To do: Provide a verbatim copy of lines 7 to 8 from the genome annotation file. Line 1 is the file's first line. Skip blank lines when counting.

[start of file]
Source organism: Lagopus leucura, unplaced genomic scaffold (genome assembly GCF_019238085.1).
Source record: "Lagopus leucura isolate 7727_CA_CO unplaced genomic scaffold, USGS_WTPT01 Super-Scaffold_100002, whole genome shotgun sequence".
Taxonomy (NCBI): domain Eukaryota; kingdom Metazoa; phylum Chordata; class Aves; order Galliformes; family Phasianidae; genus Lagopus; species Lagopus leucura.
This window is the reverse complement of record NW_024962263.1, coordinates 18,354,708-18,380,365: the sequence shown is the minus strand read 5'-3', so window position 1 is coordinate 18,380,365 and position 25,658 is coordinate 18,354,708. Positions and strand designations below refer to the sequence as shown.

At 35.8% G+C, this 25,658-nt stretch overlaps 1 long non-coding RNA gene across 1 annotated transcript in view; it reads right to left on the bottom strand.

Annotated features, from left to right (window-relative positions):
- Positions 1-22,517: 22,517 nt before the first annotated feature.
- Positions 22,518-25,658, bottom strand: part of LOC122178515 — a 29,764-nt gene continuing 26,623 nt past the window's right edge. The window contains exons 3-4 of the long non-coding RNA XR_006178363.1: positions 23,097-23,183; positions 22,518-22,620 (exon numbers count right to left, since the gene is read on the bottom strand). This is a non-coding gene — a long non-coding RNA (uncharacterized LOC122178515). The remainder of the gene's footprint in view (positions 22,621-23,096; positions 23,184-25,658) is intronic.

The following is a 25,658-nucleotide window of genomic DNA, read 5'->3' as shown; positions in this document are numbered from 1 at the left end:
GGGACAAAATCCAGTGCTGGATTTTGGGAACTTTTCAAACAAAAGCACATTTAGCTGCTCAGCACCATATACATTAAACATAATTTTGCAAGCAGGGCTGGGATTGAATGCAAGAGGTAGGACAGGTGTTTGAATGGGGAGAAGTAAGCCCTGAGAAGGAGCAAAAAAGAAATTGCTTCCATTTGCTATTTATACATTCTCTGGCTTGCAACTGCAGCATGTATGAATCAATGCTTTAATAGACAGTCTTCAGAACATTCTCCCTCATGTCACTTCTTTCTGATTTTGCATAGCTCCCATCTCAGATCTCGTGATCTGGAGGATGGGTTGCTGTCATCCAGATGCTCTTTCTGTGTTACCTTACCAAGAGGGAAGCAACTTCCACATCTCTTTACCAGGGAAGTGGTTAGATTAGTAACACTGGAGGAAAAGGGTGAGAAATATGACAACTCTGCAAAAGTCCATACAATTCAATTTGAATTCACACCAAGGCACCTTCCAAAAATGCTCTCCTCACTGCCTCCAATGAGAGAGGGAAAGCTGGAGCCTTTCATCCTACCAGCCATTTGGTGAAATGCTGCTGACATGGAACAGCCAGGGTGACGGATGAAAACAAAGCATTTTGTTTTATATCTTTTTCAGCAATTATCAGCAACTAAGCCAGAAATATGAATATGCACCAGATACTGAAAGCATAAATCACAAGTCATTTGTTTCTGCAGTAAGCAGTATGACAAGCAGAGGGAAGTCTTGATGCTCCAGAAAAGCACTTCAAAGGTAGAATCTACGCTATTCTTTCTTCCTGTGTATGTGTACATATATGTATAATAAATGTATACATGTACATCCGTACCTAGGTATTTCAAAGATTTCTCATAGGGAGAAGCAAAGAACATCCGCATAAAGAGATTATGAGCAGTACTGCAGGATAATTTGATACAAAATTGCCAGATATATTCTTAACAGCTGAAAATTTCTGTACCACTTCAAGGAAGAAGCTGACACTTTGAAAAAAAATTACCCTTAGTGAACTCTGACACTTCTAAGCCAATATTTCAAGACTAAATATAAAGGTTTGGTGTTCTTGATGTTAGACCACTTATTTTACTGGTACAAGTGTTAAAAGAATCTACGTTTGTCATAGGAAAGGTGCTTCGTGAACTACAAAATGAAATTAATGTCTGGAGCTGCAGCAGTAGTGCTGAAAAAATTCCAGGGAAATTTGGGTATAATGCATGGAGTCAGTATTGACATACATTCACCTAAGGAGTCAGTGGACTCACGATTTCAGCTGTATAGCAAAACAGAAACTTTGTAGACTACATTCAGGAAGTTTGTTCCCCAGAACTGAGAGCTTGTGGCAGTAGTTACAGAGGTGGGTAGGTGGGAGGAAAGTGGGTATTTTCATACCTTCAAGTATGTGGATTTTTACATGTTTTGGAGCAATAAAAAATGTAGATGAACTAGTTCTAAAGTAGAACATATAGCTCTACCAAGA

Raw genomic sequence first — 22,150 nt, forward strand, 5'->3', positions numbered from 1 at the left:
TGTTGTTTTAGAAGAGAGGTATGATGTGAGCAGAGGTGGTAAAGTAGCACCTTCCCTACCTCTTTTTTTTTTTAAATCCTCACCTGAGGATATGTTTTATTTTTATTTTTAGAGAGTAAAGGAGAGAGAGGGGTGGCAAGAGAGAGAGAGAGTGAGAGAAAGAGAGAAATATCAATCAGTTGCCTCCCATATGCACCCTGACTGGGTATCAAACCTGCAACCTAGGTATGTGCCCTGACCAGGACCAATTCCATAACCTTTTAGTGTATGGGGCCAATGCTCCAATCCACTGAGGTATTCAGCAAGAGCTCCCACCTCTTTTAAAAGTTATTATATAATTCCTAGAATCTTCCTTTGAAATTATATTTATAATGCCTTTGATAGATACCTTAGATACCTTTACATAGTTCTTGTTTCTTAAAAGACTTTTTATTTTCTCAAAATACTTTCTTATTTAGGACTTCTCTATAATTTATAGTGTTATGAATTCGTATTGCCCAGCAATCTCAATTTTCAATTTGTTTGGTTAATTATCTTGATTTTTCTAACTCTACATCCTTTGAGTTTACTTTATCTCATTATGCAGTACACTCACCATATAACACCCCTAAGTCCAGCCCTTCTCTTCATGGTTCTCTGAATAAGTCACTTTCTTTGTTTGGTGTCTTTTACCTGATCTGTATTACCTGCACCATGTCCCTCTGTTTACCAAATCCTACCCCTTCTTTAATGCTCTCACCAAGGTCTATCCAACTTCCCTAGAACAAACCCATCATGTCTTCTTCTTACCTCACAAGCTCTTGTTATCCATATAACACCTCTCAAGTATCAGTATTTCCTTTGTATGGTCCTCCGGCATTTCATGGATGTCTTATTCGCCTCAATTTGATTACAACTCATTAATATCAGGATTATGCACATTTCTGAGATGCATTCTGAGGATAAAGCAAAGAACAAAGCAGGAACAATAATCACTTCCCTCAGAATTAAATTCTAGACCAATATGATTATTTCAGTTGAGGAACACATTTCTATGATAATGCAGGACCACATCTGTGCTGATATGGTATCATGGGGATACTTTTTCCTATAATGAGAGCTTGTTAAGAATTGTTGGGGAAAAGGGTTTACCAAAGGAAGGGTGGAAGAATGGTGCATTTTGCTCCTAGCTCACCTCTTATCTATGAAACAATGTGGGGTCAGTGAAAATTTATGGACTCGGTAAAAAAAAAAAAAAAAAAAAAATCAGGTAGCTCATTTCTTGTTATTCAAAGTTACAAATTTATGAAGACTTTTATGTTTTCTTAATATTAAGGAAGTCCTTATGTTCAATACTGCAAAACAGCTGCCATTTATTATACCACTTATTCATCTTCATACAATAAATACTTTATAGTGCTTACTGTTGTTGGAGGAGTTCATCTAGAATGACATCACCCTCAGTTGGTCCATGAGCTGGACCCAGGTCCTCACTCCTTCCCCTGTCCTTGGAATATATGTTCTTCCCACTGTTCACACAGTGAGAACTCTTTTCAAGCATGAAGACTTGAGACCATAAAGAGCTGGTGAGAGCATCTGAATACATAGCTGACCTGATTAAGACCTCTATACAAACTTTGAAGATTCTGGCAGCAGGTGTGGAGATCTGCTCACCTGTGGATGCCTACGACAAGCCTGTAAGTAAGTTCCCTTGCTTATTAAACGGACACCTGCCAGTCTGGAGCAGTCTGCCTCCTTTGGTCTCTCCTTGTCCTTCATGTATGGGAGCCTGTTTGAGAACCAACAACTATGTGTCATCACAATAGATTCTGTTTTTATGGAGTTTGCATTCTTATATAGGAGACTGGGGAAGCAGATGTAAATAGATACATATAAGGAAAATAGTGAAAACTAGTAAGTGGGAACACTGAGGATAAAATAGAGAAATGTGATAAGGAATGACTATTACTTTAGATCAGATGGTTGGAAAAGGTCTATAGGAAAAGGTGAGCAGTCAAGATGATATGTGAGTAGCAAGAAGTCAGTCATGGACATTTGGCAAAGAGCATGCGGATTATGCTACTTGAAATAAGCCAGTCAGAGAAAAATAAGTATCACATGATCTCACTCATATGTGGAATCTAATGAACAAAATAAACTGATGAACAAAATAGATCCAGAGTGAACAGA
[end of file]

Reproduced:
- Positions 1-22,517: 22,517 nt before the first annotated feature.
- Positions 22,518-25,658, bottom strand: part of LOC122178515 — a 29,764-nt gene continuing 26,623 nt past the window's right edge. The window contains exons 3-4 of the long non-coding RNA XR_006178363.1: positions 23,097-23,183; positions 22,518-22,620 (exon numbers count right to left, since the gene is read on the bottom strand). This is a non-coding gene — a long non-coding RNA (uncharacterized LOC122178515). The remainder of the gene's footprint in view (positions 22,621-23,096; positions 23,184-25,658) is intronic.